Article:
Abad, meanwhile, said that changes are needed for people to improve their lives.  He said that such improvement has not happened because the right system is not in place, especially at a time when the world is getting smaller because of technology.

Kalaw (left): Partnership with Harvard alumni to open new doors. Abad (right): The DAP can expand its role as an agent of change. (Photos by Ped Garcia)

Kalaw (left): Partnership with Harvard alumni to open new doors. Abad (right): The DAP can expand its role as an agent of change. (Photos by Ped Garcia)

Agent for change

“I think that’s why we have to work on changing the system already.  (The) DAP could be a (greater) agent for change,” Abad said.  “When you say you’re developing the professional public service, it’s something that is very important.  (But) we tend to neglect and take for granted that public service is part of an economic system.  Now one area that we really have to fight for is the change in the economic system.”

The Harvard alumnus then pointed out that with the country being dominated by monopolies and cartels, it has a closed economy that restricts popular participation.  He batted for an open economy that would allow the free flow of capital and see the whole venture capital funding coming into the Philippines.

Abad also gave an inkling of what the partnership between his group and the DAP can work on, talking about the political system that can work in the Philippines.  He said that a presidential unitary system “has not served us well” because of patronage and the “intermingling of the levels of where… the professional service and the political service begin.”  He said it is a system where political leaders “can put (their) people as deep as possible” in the bureaucracy.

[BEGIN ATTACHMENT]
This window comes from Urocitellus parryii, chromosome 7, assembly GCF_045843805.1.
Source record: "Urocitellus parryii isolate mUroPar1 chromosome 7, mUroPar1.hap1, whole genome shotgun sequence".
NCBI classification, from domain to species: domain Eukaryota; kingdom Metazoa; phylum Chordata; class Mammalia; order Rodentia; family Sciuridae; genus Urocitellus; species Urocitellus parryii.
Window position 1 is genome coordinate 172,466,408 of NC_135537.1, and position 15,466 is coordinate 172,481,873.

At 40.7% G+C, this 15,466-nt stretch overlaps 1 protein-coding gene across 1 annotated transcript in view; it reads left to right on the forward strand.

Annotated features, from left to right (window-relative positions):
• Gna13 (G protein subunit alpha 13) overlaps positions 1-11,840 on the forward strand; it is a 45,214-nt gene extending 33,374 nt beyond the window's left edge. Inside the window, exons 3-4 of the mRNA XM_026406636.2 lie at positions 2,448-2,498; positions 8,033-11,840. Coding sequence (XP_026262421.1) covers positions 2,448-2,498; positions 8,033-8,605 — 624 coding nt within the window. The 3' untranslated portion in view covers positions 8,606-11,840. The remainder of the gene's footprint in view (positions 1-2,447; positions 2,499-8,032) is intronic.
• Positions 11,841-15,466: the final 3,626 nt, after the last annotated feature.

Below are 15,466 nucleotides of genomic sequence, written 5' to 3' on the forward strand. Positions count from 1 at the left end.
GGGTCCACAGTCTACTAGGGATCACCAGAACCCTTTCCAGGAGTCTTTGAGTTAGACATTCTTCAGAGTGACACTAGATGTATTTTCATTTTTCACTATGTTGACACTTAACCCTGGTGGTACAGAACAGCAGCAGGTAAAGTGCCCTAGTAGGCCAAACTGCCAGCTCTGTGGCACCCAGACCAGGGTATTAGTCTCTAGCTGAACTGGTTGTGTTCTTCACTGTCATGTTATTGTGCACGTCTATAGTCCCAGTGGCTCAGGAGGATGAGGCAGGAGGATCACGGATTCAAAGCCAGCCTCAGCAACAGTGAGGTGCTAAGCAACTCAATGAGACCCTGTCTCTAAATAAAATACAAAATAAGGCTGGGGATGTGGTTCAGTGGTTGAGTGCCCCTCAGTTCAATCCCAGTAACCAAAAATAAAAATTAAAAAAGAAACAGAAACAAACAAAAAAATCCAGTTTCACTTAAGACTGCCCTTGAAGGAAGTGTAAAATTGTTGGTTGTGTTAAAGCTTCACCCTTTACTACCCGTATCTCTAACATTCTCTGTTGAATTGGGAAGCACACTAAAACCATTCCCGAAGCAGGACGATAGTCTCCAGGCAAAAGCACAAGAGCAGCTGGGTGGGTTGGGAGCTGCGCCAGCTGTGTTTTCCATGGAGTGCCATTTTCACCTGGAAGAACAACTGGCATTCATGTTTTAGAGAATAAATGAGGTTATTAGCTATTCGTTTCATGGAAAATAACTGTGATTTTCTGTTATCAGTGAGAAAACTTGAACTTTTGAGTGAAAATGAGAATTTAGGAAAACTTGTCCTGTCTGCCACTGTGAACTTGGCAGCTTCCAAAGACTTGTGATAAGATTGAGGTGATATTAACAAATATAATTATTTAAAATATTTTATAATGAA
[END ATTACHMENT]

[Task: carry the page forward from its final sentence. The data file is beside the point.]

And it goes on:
Insulated from politics

But he said that can be checked in a proper parliamentary system, where Ministers are separated from Secretaries and where the bureaucracy, the (director generals), and the directors are insulated from the political party in power at a certain time.  “When you start creating federal bureaucracy and states, then there’s so much room for improvement.  That’s where (the) DAP can come in,” Abad said.

He cited what he called two other “realities” that his group and the DAP can work on – the country’s relationship with the United States based on the country’s need for global positioning and that with the Association of Southeast Asian Nations as a member of the regional community.  “These are the realities that we begin with and talk about systems design (for) and all that.  So this is just the beginning.  The first three plates are going to be served as scheduled, and beyond that, there will be a whole buffet that we have to offer,” Abad said.

The HKSAAPI is a non-stock, non-profit organization of Harvard Kennedy School alumni that aims, among other goals, to “promote, develop and strengthen the ideals of public service, leadership, honor, and integrity” inculcated at the school; and “organize, sponsor and provide assistance for research studies, conferences, seminars, and dialogues relating to developmental policy, issues and alternatives,” with special focus on public policy issues in the context of Philippine development.